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Ho'oponopono for Two

Ho'oponopono, which translates as "making things right," was used by the ancient Hawaiians and is utilized today for conflict resolution in families and organizations. Why has this ancient practice persisted? It works! It often addresses complex situations, yet is easy to employ.

Ho'oponopono can also be used by couples to resolve their disagreements and misunderstandings. Basically, here's what you do.

Set aside time when you'll have no distractions. You both agree that during the session, you won't raise your voices, and you will talk in a calm manner and try not to display emotion. No interrupting. It helps to begin with a brief meditation, prayer, or affirmation.

The one who is most upset or unhappy goes first. You face each other, and one talks for five minutes or so, longer if needed, laying out every aspect of what they are perturbed about, saying how it makes them feel, and all that bothers them, every bit of it. The other person is not allowed to speak during that time and listens without visibly reacting.

When that person has said all they want to say, you have a quiet moment. Then the other person speaks in the same way, laying out what they feel and think until all has been said. Again, no interruptions or visible reactions from the other.

Then you can repeat the process if there's more to be said, such as reactions, feelings, and disagreements, or you can begin discussing what to do about it. You can take turns suggesting solutions. "Let me know in the future if I do that and it bothers you." "I will make an effort to change my behavior..." "I'm sorry...I didn't know that irritated you. I'll work on not doing it." "I was under a misconception. Here's what I thought..." And so on.

If there's a transgression of some kind, forgiveness might be asked and is always given.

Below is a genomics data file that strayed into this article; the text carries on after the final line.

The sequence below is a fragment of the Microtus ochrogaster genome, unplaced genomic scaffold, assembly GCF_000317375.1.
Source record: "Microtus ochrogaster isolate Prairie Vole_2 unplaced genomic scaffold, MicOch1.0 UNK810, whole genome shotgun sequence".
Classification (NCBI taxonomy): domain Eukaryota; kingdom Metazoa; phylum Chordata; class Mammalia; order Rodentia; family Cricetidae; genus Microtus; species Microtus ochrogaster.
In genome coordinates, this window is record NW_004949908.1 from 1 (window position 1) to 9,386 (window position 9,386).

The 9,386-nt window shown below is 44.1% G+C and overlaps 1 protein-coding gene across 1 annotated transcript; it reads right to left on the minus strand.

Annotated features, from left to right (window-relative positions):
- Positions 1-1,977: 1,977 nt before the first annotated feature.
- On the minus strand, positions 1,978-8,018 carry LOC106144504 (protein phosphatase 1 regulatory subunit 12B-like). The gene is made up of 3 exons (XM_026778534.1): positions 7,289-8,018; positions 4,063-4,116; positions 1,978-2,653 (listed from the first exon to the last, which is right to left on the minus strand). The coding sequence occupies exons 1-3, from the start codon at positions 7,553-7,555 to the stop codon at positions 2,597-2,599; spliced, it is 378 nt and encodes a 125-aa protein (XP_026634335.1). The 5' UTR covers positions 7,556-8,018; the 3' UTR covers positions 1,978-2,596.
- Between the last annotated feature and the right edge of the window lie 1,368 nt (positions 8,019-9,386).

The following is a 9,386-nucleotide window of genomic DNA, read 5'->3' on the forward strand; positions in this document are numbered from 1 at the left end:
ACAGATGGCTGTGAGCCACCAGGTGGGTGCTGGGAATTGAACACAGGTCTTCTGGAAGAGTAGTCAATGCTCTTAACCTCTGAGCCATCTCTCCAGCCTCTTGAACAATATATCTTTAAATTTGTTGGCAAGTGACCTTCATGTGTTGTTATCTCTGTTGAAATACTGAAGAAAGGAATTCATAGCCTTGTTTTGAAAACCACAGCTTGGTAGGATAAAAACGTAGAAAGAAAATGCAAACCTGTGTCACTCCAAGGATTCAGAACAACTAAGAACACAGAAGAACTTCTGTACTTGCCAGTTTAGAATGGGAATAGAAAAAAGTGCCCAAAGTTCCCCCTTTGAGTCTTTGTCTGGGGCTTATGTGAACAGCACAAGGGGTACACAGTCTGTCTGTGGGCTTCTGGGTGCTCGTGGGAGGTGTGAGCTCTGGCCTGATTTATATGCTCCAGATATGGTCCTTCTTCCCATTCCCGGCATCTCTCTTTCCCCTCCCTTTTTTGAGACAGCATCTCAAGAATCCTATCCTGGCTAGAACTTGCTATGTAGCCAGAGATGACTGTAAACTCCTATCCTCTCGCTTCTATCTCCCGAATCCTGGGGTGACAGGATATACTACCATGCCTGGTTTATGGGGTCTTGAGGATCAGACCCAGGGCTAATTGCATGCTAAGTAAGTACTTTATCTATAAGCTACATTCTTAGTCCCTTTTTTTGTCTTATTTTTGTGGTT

Decide on concrete actions you will take in the future -- some kind of a plan for keeping the issue resolved. Both of you agree to this plan and you make sure you feel good about it.

The final step is to declare the issue aired and done, that the problem has been dealt with, and all has been made right between you.

You can celebrate with a drink, a meal, a hug or all three. If you are so inclined, begin and end the session with a simple prayer or affirmation.

The following are the formal steps, as set forth in an excellent book by E. Victoria Shook, Ho'oponopono. Please refer to her book for a full exploration of this ritual practice.

Prayer for sincerity and truthfulness
Identifying the problem
Pooling of strengths for a shared purpose
Confession of wrongdoing and seeking of forgiveness
Dealing with the negative entanglement
Releasing the conflict
Summary of what occurred and reaffirming bonds
Closing prayer
Sharing a meal

In the formal process, there is a mediator who helps all the parties stay on track. This is for serious conflicts. A disagreement or difficulty between a couple can usually be dealt with by just the two of you, but if it's something really serious and longstanding, a counselor will be needed.

One of you can "call for" a ho'oponopono, and the other, if sincerely wanting to further the relationship, should always agree. Sometimes only one of you will have a grievance and the other might not be aware of it, so it's a useful way to heighten awareness and be sensitive to each other's needs.

Opening: We come to this process with love and sincerity, and we ask for truth, understanding, and healing.

Closing: May the understanding we gained today illuminate our lives and strengthen our bond, with love.

With aloha, Mahina

1: The Movement of Jealousy
2: Be Always Glad
3: The Three Selves
4. Finding Authenticity

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